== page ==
Worries over the economy and global debt levels have caused investors to rush to safe havens such as U.S. Treasury bonds amid the volatility in stocks.
Yields on the 10-year Treasury note recently dipped below 2% even though Standard & Poor’s downgraded its triple-A rating on U.S. government bonds. Bond yields and prices move in opposite directions. [Treasury ETFs Outperform]
The jump in Treasury bonds has led to renewed talk of a bond bubble. The bond bears think the rally is setting up the market for an even bigger plunge when interest rates eventually rise, reports Sue Shellenbarger for The Wall Street Journal.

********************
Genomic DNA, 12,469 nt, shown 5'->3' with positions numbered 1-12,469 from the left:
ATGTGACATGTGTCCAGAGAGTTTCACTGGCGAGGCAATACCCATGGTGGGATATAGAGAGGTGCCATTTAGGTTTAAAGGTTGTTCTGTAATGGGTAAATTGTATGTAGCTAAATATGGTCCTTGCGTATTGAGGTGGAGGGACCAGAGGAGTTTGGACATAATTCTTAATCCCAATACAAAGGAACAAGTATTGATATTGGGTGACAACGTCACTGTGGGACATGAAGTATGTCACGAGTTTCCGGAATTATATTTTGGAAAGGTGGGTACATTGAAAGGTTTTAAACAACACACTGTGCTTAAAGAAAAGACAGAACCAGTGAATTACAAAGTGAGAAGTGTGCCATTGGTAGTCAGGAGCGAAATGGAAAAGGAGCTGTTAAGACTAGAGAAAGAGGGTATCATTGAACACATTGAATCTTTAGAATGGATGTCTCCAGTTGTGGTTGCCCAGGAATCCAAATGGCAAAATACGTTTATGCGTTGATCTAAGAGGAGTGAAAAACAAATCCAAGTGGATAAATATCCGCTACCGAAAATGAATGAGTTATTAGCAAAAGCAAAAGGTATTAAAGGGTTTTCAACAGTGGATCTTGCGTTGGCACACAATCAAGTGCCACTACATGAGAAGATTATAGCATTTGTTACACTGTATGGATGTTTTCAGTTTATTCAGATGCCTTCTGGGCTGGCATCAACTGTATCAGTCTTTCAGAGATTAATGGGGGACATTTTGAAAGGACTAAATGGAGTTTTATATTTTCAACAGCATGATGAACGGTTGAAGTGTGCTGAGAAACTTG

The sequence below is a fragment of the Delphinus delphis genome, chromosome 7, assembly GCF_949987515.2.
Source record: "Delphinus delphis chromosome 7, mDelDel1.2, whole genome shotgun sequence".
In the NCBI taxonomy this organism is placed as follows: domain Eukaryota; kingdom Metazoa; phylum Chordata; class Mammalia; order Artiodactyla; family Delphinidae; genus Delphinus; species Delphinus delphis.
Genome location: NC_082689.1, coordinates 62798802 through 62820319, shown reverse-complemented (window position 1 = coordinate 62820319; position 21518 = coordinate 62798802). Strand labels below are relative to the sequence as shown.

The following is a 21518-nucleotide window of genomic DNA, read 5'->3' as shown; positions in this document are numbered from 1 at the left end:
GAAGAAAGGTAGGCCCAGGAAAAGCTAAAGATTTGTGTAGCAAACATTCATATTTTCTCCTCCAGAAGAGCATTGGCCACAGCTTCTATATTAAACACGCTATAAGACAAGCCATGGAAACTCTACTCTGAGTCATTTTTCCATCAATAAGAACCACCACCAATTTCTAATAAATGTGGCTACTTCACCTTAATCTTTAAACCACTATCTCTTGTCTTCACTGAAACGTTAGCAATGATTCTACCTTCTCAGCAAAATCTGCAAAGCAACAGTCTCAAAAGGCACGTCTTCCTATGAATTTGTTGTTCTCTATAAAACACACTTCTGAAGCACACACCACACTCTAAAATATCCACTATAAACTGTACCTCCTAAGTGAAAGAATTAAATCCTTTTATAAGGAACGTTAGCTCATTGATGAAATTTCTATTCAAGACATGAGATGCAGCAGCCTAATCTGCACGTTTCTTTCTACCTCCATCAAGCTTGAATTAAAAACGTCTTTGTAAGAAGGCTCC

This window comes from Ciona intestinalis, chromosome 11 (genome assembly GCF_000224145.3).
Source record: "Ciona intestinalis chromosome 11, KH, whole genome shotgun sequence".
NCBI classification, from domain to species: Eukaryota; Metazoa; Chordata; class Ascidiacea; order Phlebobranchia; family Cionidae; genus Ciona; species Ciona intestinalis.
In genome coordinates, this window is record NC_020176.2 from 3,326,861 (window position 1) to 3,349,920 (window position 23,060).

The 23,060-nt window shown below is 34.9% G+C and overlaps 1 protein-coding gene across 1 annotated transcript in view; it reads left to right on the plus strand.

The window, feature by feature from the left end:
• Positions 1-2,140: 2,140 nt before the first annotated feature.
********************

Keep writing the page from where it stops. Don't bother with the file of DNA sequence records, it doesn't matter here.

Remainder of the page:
For years, many investors have been warning that U.S. Treasury bonds are in the final stage of a multiyear bubble that’s set to burst. So far, it hasn’t panned out. [How Risky are ‘Safe Haven’ ETFs?]
The Federal Reserve’s decision to keep rates near zero until mid-2013 should keep a lid on yields. [Treasury ETFs Still Waiting for Higher Rates]
However, as rates remain low, the Treasury market will remain bloated, which has helped support pricing on everything else. When Treasury yields do rise, though, the losses will be felt throughout the market, remarked Elaine Stokes, co-manager of the Loomis Sayles Bond fund. [ETF Spotlight: ProShares UltraShort 20+ Year Treasury (TBT)]